In his new book Knowledge and Power, futurist George Gilder challenges existing economic theories of bothKeynesians and libertarians by placing creativity, innovation and entrepreneurship at the center of economic development.
In the early 1990’s, Gilder predicted the “end of television“ as the source of mass media entertainment, news and information; the importance of fiber optics with near-infinite bandwidth for data communication and a mobile device in your pocket which would be your phone, source of information and wallet.
Gilder criticizes existing economic theories for treating innovation and entrepreneurship as minor and temporary factors in the progress toward an ordered economic system. Rather, he believes that economic growth is driven by unpredictable human actions and creativity.
Inspiration for his new economic theories come via the information theory of Claude Shannon, which laid the foundation for the telecommunications industry. In Shannon’s work from the 1930s, information is surprise in a sea of noise in the transmission of radio waves. Gilder sees a parallel that economies are governed by surprise in the form of human inspiration and inventiveness.
Gilder’s new economic theories do not fit into neat categories of left and right. While he rejects the attempts of economists and governments to plan economies, he does not reject all government involvement. He posits that governmental structure is essential to entrepreneurial success. These include Adam Smith’s “free trade, reasonable regulations, sound currencies, modest taxation and reliable protection of property rights.”
Gilder also challenges traditional notions that entrepreneurship arises from the selfish instincts of individuals. For Gilder, only by serving the needs of others does an entrepreneur achieve success. Thus, an entrepreneur sacrifices her personal pleasures and takes risks that have small chances of success to bring new products and services to market.
“The key issue in economics is not aligning incentives with some putative public good but aligning knowledge with power. . . . Capitalist economies grow because they award wealth to its creators, who have already proved that they can increase it. Their tests yield knowledge because they are falsifiable; they can be exposed as wrong.”
Gilder’s more challenging point is that accumulation of wealth by the small number of creators of new information and entrepreneurs who commercialize it is justified because these people are best able to use this wealth to promote more innovation and add to the knowledge base of civilization.
In contrast, venture capitalist and economic theoristWilliam Janeway was in Seattle last spring discussing his new book, Doing Capitalism in the Innovation Economy. He emphasizes the “central” role of the government “to fund the upstream research that generates discovery and invention, and to preserve continuity in the market economy when the speculative bubble that has funded its transformation bursts.”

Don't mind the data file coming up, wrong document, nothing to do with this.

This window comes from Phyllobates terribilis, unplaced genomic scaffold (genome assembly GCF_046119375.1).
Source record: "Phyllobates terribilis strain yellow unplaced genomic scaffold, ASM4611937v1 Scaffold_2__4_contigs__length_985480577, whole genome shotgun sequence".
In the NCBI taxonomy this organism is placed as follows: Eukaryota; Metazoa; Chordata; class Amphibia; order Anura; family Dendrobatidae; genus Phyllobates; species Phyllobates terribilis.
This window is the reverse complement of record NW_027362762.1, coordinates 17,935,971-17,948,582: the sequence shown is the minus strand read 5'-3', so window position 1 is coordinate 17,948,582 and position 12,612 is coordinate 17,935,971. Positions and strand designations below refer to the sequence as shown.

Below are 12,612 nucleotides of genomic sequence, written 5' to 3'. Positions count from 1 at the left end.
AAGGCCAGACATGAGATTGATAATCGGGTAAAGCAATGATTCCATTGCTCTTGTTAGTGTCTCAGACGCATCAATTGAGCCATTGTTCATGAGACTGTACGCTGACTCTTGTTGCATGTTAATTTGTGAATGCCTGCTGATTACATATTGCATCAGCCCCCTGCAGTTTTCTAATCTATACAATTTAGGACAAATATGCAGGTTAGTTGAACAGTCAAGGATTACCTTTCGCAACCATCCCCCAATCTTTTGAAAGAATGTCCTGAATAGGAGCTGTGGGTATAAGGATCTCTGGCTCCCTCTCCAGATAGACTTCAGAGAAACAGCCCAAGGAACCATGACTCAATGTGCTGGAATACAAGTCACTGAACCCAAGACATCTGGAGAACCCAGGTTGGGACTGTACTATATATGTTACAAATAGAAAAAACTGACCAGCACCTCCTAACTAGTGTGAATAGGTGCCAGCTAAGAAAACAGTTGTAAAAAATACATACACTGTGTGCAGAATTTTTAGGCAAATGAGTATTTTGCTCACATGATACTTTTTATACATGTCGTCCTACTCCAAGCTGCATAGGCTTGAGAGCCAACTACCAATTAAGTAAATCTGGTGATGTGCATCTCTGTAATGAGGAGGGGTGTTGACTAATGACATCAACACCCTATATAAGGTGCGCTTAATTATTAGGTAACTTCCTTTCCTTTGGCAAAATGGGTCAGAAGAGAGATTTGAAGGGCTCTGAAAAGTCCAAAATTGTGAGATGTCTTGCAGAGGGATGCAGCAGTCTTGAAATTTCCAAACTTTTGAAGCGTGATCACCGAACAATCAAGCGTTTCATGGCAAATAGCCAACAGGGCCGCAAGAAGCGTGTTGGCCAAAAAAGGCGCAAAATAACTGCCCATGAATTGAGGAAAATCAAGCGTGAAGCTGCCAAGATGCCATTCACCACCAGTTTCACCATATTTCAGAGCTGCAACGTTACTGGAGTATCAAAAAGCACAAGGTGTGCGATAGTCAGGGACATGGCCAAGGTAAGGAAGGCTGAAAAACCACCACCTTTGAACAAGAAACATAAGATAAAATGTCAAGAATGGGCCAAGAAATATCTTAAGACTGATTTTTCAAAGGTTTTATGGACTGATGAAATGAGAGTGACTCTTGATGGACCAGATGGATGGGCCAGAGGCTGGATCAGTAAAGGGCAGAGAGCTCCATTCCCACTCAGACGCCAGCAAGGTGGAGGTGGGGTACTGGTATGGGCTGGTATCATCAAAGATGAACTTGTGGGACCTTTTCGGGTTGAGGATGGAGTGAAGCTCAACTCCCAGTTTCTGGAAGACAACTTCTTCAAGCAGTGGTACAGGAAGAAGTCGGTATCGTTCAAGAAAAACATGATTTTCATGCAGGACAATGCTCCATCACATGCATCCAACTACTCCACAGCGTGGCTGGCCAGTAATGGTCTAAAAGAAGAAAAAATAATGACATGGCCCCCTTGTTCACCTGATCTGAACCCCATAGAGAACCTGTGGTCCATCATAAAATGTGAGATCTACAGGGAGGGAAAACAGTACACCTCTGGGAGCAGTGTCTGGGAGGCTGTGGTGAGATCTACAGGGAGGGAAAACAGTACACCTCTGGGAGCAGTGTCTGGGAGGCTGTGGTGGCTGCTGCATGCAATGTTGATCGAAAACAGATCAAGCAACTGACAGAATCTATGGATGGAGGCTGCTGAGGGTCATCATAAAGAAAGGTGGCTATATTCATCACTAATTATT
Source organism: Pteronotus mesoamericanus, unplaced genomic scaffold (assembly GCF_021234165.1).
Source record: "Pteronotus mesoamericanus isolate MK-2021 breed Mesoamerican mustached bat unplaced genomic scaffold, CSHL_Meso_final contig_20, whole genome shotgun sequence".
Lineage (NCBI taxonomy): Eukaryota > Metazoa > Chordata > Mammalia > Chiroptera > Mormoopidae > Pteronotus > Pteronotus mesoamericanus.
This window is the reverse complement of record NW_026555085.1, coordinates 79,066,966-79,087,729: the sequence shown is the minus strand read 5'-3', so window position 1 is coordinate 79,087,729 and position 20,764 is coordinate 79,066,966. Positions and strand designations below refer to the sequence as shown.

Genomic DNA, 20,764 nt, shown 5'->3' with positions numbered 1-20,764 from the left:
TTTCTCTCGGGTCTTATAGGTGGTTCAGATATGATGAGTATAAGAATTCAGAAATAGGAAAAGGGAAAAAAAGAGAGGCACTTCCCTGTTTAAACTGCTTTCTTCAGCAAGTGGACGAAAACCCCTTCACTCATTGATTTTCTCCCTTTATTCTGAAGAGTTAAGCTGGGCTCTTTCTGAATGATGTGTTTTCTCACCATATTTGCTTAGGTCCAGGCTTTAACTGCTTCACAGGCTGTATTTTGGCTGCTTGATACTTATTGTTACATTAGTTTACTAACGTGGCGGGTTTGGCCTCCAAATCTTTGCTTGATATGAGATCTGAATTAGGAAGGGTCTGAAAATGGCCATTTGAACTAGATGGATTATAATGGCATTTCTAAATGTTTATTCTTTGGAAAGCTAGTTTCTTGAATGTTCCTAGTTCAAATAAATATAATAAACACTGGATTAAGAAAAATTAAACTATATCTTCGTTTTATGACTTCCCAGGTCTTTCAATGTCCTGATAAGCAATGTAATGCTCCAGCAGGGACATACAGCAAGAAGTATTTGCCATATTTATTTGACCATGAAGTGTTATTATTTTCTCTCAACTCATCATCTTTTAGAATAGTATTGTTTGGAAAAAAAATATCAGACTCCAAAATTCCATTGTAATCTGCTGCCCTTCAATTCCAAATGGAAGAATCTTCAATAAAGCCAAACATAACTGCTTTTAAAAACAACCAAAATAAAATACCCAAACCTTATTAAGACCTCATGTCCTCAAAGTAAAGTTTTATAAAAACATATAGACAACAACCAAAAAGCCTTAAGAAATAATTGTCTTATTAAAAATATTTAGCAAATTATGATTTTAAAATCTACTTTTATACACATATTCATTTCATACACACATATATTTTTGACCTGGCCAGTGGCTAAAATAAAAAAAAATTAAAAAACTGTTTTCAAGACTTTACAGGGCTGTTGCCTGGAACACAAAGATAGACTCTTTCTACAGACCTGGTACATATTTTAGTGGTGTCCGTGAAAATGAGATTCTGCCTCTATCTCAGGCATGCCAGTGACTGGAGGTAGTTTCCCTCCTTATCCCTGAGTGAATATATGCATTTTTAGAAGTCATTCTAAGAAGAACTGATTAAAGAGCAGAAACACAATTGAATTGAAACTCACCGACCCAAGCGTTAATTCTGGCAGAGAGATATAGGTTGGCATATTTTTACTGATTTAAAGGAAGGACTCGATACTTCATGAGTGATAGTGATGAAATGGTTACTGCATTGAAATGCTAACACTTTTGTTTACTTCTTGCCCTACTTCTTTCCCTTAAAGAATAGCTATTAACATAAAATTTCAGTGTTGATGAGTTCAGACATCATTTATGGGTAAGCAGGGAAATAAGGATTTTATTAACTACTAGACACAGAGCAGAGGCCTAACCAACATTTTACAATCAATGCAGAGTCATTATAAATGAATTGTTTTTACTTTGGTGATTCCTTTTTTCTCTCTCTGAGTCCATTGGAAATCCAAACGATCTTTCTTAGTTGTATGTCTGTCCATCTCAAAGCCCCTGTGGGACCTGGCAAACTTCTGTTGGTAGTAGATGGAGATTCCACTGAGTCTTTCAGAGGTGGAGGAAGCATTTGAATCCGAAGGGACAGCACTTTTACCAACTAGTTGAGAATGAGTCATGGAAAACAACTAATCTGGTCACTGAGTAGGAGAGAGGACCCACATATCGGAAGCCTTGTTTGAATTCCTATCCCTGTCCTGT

Others argue that the government should stimulate demand by increased government spending and adopt tax policies aimed at helping the middle class by transferring wealth from the more successful.
It is comforting to a venture capitalist like myself that Gilder identifies entrepreneurship and innovation as the central contributors to economic growth and that financing entrepreneurs is a necessary corollary.
Most net new jobs come from startups, and 21 percent of U. S. GDP has been created by companies that were launched with venture capital financing, particularly technology companies. But more research-based evidence is needed of the role of inventions and startups in economic development as well as the part played by big companies.
Gilder concedes that economic strategies based on growing big companies or government programs can work “with inspired leadership” for “a limited period”.
But he argues that the accumulation of too much power by large business bureaucracies is as destructive of economic growth as government bureaucracies. Big businesses and governments tend to work together in a form of “crony capitalism.” As Gilder recognizes, these institutions deteriorate over time as politicians seek to protect and reward established players and their cronies and retard their often newer and smaller competitors through extensive regulations that only large business issues can afford.
The role of innovation and entrepreneurship in economic development is an issue that needs attention and debate because government policy makers have choices that can encourage or impede innovation and entrepreneurship, including in our Seattle region.
For example, last year President Obama supported and Congress adopted on a divided vote the Jobs Act which many believe encourages commercialization of innovations by making it easier to raise funds through private placements and public offerings. This was adopted over the strong opposition of many who believed that strict government regulation of securities offerings to protect the public was more important than making it easier for entrepreneurs to obtain funding.
Gilder’s new economic theories provide a hope that we can follow a path of sustained economic growth that nurtures entrepreneurs and startups.
But my observation is that there are a lot of platitudes in the halls of government about the importance of innovation and entrepreneurship, which are coupled with inconsistent support of pivotal policies. It is up to the business community to agitate for consistent policies which support the key tenets of entrepreneurship and it’s up to our innovators and entrepreneurs to come up with those surprise ideas that produce economic progress.
Tom Alberg is a managing director at Madrona Venture Group, a Seattle venture capital firm.Alberg will interview Gilder about his new book, Knowledge and Power, at Town Hallon Monday September, 23rd. The two were undergrad classmates at Harvard University.